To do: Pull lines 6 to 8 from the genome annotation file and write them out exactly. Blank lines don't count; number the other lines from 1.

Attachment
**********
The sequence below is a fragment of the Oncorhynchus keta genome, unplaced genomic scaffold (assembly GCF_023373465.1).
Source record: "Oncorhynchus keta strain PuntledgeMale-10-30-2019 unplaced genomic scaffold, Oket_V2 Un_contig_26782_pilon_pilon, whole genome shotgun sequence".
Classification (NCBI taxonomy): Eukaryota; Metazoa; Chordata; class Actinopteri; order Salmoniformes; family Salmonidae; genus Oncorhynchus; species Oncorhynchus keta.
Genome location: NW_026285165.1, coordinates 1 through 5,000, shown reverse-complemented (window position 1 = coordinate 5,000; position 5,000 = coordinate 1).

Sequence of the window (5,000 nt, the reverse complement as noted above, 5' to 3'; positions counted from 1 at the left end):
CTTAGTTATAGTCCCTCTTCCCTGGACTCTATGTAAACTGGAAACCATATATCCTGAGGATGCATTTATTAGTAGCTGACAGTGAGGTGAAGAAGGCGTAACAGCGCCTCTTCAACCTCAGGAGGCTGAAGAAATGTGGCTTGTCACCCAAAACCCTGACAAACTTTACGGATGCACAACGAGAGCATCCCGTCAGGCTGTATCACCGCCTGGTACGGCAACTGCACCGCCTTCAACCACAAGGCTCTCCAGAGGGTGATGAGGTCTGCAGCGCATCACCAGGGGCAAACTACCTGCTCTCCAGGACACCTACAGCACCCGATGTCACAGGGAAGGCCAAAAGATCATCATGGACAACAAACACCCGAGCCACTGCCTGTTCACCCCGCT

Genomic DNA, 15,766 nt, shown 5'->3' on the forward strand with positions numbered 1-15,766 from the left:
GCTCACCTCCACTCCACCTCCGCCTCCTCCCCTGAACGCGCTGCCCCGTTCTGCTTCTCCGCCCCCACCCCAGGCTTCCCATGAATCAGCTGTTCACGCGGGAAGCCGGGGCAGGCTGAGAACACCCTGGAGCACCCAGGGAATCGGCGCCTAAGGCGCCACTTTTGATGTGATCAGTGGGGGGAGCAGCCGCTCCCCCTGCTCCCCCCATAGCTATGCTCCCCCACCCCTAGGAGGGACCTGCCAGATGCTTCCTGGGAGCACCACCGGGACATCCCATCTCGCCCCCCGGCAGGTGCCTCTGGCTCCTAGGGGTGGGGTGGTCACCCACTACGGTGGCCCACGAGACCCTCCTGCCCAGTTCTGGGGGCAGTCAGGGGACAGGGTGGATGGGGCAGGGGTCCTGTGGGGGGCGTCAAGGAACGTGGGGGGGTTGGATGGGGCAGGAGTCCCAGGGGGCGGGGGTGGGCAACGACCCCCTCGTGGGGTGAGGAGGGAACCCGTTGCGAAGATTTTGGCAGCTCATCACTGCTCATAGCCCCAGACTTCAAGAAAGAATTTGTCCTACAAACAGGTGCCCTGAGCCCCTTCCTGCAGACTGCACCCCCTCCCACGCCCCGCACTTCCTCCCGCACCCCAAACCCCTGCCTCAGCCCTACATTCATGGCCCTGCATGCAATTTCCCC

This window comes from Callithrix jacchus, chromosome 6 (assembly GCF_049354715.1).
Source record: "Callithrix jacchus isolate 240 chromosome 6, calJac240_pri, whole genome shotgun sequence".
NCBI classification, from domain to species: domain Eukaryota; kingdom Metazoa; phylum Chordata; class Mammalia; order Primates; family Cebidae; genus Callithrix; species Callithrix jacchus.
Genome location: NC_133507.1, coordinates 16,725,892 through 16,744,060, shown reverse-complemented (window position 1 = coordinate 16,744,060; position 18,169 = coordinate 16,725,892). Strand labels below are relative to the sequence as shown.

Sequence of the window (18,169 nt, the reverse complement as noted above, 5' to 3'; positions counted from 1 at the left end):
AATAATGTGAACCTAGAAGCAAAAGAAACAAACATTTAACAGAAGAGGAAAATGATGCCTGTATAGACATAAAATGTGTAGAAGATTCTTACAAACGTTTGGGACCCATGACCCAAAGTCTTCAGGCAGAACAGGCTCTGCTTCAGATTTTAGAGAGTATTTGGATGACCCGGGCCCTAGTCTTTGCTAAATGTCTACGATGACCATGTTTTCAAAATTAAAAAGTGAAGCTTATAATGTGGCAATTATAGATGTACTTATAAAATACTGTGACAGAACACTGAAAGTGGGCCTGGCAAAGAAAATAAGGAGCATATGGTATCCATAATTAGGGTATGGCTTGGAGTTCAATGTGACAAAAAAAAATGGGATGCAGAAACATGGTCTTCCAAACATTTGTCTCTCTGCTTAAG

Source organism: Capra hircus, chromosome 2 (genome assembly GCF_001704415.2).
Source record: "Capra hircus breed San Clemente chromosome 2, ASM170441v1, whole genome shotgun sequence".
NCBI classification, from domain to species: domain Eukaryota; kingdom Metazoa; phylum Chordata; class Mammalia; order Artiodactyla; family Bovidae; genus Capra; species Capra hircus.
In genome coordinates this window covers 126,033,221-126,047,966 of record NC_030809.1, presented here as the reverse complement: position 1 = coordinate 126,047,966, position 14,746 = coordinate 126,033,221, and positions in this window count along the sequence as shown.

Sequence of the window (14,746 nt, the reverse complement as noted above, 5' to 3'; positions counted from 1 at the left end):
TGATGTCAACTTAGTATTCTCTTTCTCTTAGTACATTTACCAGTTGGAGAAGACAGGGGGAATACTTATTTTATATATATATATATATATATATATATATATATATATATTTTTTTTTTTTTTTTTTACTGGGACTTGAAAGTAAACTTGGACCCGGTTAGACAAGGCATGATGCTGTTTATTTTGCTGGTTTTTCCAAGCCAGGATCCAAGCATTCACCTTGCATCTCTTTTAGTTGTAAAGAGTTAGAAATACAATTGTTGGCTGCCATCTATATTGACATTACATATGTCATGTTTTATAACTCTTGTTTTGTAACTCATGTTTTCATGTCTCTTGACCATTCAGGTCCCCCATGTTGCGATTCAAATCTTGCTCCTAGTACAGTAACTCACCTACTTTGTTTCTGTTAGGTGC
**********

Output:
CTTAGTTATAGTCCCTCTTCCCTGGACTCTATGTAAACTGGAAACCATATATCCTGAGGATGCATTTATTAGTAGCTGACAGTGAGGTGAAGAAGGCGTAACAGCGCCTCTTCAACCTCAGGAGGCTGAAGAAATGTGGCTTGTCACCCAAAACCCTGACAAACTTTACGGATGCACAACGAGAGCATCCCGTCAGGCTGTATCACCGCCTGGTACGGCAACTGCACCGCCTTCAACCACAAGGCTCTCCAGAGGGTGATGAGGTCTGCAGCGCATCACCAGGGGCAAACTACCTGCTCTCCAGGACACCTACAGCACCCGATGTCACAGGGAAGGCCAAAAGATCATCATGGACAACAAACACCCGAGCCACTGCCTGTTCACCCCGCT

Genomic DNA, 15,766 nt, shown 5'->3' on the forward strand with positions numbered 1-15,766 from the left:
GCTCACCTCCACTCCACCTCCGCCTCCTCCCCTGAACGCGCTGCCCCGTTCTGCTTCTCCGCCCCCACCCCAGGCTTCCCATGAATCAGCTGTTCACGCGGGAAGCCGGGGCAGGCTGAGAACACCCTGGAGCACCCAGGGAATCGGCGCCTAAGGCGCCACTTTTGATGTGATCAGTGGGGGGAGCAGCCGCTCCCCCTGCTCCCCCCATAGCTATGCTCCCCCACCCCTAGGAGGGACCTGCCAGATGCTTCCTGGGAGCACCACCGGGACATCCCATCTCGCCCCCCGGCAGGTGCCTCTGGCTCCTAGGGGTGGGGTGGTCACCCACTACGGTGGCCCACGAGACCCTCCTGCCCAGTTCTGGGGGCAGTCAGGGGACAGGGTGGATGGGGCAGGGGTCCTGTGGGGGGCGTCAAGGAACGTGGGGGGGTTGGATGGGGCAGGAGTCCCAGGGGGCGGGGGTGGGCAACGACCCCCTCGTGGGGTGAGGAGGGAACCCGTTGCGAAGATTTTGGCAGCTCATCACTGCTCATAGCCCCAGACTTCAAGAAAGAATTTGTCCTACAAACAGGTGCCCTGAGCCCCTTCCTGCAGACTGCACCCCCTCCCACGCCCCGCACTTCCTCCCGCACCCCAAACCCCTGCCTCAGCCCTACATTCATGGCCCTGCATGCAATTTCCCC